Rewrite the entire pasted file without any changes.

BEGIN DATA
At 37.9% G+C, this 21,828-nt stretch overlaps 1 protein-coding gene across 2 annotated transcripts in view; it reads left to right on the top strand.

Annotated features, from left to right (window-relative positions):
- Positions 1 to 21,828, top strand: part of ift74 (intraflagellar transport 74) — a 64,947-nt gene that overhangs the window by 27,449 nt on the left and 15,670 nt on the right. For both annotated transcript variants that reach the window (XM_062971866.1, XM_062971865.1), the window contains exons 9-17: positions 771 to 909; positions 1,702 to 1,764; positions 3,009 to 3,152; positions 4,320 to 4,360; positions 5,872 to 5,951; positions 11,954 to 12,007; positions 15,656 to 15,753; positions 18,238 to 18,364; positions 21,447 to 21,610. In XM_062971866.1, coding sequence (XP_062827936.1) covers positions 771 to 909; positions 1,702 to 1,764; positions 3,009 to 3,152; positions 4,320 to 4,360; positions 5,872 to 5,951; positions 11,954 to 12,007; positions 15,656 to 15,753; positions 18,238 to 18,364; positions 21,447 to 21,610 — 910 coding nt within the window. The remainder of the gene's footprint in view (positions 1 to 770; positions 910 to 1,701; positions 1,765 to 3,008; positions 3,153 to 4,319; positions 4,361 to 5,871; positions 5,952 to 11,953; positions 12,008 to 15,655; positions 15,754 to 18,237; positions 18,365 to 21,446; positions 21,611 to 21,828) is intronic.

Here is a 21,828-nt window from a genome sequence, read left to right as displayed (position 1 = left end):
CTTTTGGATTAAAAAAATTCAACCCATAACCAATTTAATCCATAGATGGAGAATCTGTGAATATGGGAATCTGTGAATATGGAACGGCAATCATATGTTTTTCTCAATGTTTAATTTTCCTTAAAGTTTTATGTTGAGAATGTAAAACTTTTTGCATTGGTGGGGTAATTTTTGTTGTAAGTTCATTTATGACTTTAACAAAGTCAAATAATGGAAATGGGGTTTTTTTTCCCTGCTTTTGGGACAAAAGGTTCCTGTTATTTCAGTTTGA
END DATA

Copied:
At 37.9% G+C, this 21,828-nt stretch overlaps 1 protein-coding gene across 2 annotated transcripts in view; it reads left to right on the top strand.

Annotated features, from left to right (window-relative positions):
- Positions 1 to 21,828, top strand: part of ift74 (intraflagellar transport 74) — a 64,947-nt gene that overhangs the window by 27,449 nt on the left and 15,670 nt on the right. For both annotated transcript variants that reach the window (XM_062971866.1, XM_062971865.1), the window contains exons 9-17: positions 771 to 909; positions 1,702 to 1,764; positions 3,009 to 3,152; positions 4,320 to 4,360; positions 5,872 to 5,951; positions 11,954 to 12,007; positions 15,656 to 15,753; positions 18,238 to 18,364; positions 21,447 to 21,610. In XM_062971866.1, coding sequence (XP_062827936.1) covers positions 771 to 909; positions 1,702 to 1,764; positions 3,009 to 3,152; positions 4,320 to 4,360; positions 5,872 to 5,951; positions 11,954 to 12,007; positions 15,656 to 15,753; positions 18,238 to 18,364; positions 21,447 to 21,610 — 910 coding nt within the window. The remainder of the gene's footprint in view (positions 1 to 770; positions 910 to 1,701; positions 1,765 to 3,008; positions 3,153 to 4,319; positions 4,361 to 5,871; positions 5,952 to 11,953; positions 12,008 to 15,655; positions 15,754 to 18,237; positions 18,365 to 21,446; positions 21,611 to 21,828) is intronic.

Here is a 21,828-nt window from a genome sequence, read left to right as displayed (position 1 = left end):
CTTTTGGATTAAAAAAATTCAACCCATAACCAATTTAATCCATAGATGGAGAATCTGTGAATATGGGAATCTGTGAATATGGAACGGCAATCATATGTTTTTCTCAATGTTTAATTTTCCTTAAAGTTTTATGTTGAGAATGTAAAACTTTTTGCATTGGTGGGGTAATTTTTGTTGTAAGTTCATTTATGACTTTAACAAAGTCAAATAATGGAAATGGGGTTTTTTTTCCCTGCTTTTGGGACAAAAGGTTCCTGTTATTTCAGTTTGA